Conversations: 10/14/2016


Strengthens The TAPESTRY


To draw more fans to your club add threads of suspense to your novel and then blend with intrigue. Most of us who love Suspense/Intrigue genre of novels have read the books of John Grisham. Many of them have been made into movies and, for the most part, they remain close to the original plot and characters of his books. However, the real fun comes when I allow my imagination entrance into one of his novels as my heart beats to the rhythm of the detailed events he portrays.

From my years of creative writing perspective, here are some of the elements that weave suspense and intrigue together.  Much of it finds foundation upon the plot diagram one of my early elementary school teachers drew on the chalkboard. For the novel writer, these plot-points are repeated multiple times throughout the story and, as more suspense/intrigue is introduced, the points crisscross at very strategic places.

plot diagram

Intriguing/interesting character development: There are almost as many methods of doing this as there are authors of novels. Before you do a google search and follow the 5-7-12 steps in someone else’s process, jot down your own ideas about WHO this person is—inside and out. My favorite thing to do is close my eyes and imagine this character acting out one of the scenes I’ve placed in the outline (plot). As that image develops, and I begin to see the character, I stop and do an online search for actors that fit that image. Then I build my inside-out scenario of this person’s character traits keeping focused on making her/him as unique as I can: unique name and/or nickname; exceptional skills and/or knowledge; extraordinary strength or weakness; distinctive physical characteristics; etc. A quote from author Don DeLillo—that gives the Reader multi-level insight into one of his characters—is this: “He speaks in your voice, American, and there’s a shine in his eyes that halfway hopeful.”

PLOT the Plot: I’m one of those writers who likes to know a LOT about my characters before I work too hard in developing a novel outline—or plot—for the story they’ll be living.  However, it really doesn’t matter whether you’ve created your plot first, after or during the character development process. It is always good to RE-think the plot from this one main perspective: HOW MUCH RISK is each character taking as the story evolves. At every point on your plot/graph where a conflict occurs (whether between characters, within a character’s thoughts, or from outside sources) they must make a choice—how much of themselves are they willing to risk. THIS IS WHERE THE SUSPENSE BUILDS. Their resistance in making the choice that most Readers will want them to make will keep your Readers turning the pages. Some of these choices may be major life-changing events. Some choices may effect and affect many others with little consequence to the one making the decision. Continuing this process increases the Suspense and engages your Readers as they consider what they would do—what logical choices they would make—if faced with these circumstances.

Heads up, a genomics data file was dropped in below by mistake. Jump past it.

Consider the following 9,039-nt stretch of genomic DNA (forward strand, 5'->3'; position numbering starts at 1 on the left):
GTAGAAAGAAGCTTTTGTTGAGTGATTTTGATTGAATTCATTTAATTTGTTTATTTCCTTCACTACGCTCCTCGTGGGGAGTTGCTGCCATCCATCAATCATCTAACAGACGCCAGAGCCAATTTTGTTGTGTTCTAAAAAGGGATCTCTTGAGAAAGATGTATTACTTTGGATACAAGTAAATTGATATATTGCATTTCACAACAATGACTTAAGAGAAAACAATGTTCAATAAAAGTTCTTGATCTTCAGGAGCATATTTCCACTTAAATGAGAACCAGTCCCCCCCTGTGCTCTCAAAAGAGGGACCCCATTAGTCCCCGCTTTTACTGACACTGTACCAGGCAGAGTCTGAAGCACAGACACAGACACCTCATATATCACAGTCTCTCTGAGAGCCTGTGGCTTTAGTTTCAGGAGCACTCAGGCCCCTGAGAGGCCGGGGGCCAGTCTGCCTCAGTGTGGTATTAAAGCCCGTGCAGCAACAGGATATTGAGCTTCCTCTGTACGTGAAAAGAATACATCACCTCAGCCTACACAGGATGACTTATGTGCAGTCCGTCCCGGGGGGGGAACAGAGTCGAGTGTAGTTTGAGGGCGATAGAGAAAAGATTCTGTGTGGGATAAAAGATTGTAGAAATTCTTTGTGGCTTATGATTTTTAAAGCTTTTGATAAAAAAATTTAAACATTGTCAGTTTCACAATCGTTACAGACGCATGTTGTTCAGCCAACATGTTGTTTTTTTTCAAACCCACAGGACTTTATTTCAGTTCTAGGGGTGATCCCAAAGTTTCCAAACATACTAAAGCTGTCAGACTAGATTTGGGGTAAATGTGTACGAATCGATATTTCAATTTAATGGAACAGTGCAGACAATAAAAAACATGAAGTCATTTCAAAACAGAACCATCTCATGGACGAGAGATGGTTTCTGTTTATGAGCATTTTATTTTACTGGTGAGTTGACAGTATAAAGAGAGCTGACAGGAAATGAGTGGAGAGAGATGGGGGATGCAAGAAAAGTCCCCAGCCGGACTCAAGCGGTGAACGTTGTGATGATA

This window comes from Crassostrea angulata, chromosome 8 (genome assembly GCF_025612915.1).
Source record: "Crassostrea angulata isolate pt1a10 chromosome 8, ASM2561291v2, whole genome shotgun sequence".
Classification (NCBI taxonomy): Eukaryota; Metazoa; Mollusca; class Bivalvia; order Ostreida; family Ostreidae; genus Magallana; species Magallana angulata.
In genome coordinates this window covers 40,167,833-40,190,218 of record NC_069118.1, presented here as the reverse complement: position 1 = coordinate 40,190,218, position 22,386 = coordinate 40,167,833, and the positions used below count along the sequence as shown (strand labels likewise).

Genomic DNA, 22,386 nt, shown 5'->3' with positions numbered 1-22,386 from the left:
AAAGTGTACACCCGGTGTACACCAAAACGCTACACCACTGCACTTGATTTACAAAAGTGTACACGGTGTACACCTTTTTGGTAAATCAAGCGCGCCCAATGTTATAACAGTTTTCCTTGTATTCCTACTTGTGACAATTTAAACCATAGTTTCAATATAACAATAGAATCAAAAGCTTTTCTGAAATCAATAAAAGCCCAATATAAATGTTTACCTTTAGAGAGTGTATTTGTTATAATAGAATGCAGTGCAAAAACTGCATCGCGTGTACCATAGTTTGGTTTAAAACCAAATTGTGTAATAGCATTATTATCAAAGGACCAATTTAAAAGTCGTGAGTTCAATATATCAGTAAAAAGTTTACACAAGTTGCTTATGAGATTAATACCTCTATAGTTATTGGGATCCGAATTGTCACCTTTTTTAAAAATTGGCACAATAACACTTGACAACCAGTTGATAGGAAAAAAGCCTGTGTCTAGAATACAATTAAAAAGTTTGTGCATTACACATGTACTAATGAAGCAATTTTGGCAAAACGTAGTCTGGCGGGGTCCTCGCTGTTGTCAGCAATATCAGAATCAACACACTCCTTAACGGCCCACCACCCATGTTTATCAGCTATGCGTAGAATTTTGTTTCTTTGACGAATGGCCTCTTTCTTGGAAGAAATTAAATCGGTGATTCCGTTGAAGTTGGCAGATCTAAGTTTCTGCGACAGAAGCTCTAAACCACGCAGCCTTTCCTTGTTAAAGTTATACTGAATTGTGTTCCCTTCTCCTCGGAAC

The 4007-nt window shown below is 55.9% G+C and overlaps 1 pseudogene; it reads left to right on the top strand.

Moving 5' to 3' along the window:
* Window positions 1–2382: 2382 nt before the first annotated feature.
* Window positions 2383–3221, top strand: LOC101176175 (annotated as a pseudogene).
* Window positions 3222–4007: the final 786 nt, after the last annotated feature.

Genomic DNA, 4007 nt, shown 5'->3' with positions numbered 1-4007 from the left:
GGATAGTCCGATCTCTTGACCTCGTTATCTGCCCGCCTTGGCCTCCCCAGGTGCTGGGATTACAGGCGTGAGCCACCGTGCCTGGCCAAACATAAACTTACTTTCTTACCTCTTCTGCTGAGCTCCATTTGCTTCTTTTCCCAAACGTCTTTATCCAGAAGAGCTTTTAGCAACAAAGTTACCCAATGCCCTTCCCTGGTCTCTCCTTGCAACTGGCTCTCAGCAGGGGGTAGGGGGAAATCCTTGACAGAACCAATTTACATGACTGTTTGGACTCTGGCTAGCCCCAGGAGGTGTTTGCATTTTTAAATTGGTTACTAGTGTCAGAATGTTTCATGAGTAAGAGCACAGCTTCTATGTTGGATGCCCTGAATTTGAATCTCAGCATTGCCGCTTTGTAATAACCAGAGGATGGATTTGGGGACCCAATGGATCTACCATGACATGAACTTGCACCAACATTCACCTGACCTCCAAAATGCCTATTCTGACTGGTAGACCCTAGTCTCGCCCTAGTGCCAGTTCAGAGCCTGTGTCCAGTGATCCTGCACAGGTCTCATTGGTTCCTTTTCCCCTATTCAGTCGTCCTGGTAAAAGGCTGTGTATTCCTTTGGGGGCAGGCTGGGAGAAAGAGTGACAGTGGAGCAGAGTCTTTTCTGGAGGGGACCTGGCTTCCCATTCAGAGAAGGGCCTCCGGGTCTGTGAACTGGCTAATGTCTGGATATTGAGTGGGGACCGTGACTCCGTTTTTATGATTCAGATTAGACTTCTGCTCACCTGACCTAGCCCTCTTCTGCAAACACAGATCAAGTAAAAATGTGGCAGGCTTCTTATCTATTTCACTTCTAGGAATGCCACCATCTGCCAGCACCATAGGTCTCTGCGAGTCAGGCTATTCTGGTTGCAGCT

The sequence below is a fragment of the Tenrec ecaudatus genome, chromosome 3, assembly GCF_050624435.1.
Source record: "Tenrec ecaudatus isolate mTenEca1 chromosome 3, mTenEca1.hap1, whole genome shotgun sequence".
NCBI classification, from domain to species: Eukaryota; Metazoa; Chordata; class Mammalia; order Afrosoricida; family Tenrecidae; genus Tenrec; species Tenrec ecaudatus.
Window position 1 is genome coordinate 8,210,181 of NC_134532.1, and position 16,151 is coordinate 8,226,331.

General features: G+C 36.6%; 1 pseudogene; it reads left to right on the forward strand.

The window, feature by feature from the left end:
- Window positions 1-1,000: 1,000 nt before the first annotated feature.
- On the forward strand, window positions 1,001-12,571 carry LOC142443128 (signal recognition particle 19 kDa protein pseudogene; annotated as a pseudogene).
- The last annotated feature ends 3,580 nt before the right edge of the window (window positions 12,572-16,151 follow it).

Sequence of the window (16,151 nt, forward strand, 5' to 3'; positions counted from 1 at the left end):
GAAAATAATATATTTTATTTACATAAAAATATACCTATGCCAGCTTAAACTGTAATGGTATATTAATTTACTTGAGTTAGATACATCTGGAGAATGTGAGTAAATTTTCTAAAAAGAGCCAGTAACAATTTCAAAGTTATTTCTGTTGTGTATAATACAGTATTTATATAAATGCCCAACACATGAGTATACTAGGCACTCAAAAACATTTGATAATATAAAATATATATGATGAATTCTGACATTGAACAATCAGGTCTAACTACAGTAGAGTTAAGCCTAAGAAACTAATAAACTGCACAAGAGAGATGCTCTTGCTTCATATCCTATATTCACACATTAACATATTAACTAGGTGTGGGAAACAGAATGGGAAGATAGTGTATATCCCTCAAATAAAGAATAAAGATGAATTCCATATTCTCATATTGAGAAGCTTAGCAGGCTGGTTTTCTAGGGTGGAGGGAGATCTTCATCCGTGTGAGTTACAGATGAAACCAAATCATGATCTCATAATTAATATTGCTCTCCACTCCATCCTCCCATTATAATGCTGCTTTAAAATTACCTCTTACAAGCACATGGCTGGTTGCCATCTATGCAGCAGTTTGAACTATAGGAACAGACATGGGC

Are you feeling the excitement of writing in this genre? Imagine that Plot Diagram (above) also being used to develop each of your characters. Imagine the point(s) when a circumstance seems to be resolved for them—then suddenly they fall apart leaving your characters with a whole new set of choices to make. IMAGINE!  Keep imagining! Before you know it your novel will become reality and you’ll be ready to PUBLISH! ⚓︎


ABOUT ROYALENE DOYLE: Royalene has been writing something since before kindergarten days and continues to love the process. Through her small business—DOYLE WRITING SERVICES—she brings more than 40 years of writing experience to authors who need “just a little assistance” with completing their projects. This is a nice fit as she develops these blogs for Outskirts Press (OP) a leading self-publisher, and occasionally accepts a ghostwriting project from one of their clients. Her recent book release (with OP) titled FIREPROOF PROVERBS, A Writer’s Study of Words, is already receiving excellent reviews including several professional writer’s endorsements given on the book’s back cover.  

Royalene’s writing experience grew through a wide variety of positions from Office Manager and Administrative Assistant to Teacher of Literature and Advanced Writing courses and editor/writer for an International Christian ministry. Her willingness to listen to struggling authors, learn their goals and expectations and discern their writing voice has brought many manuscripts into the published books arena.


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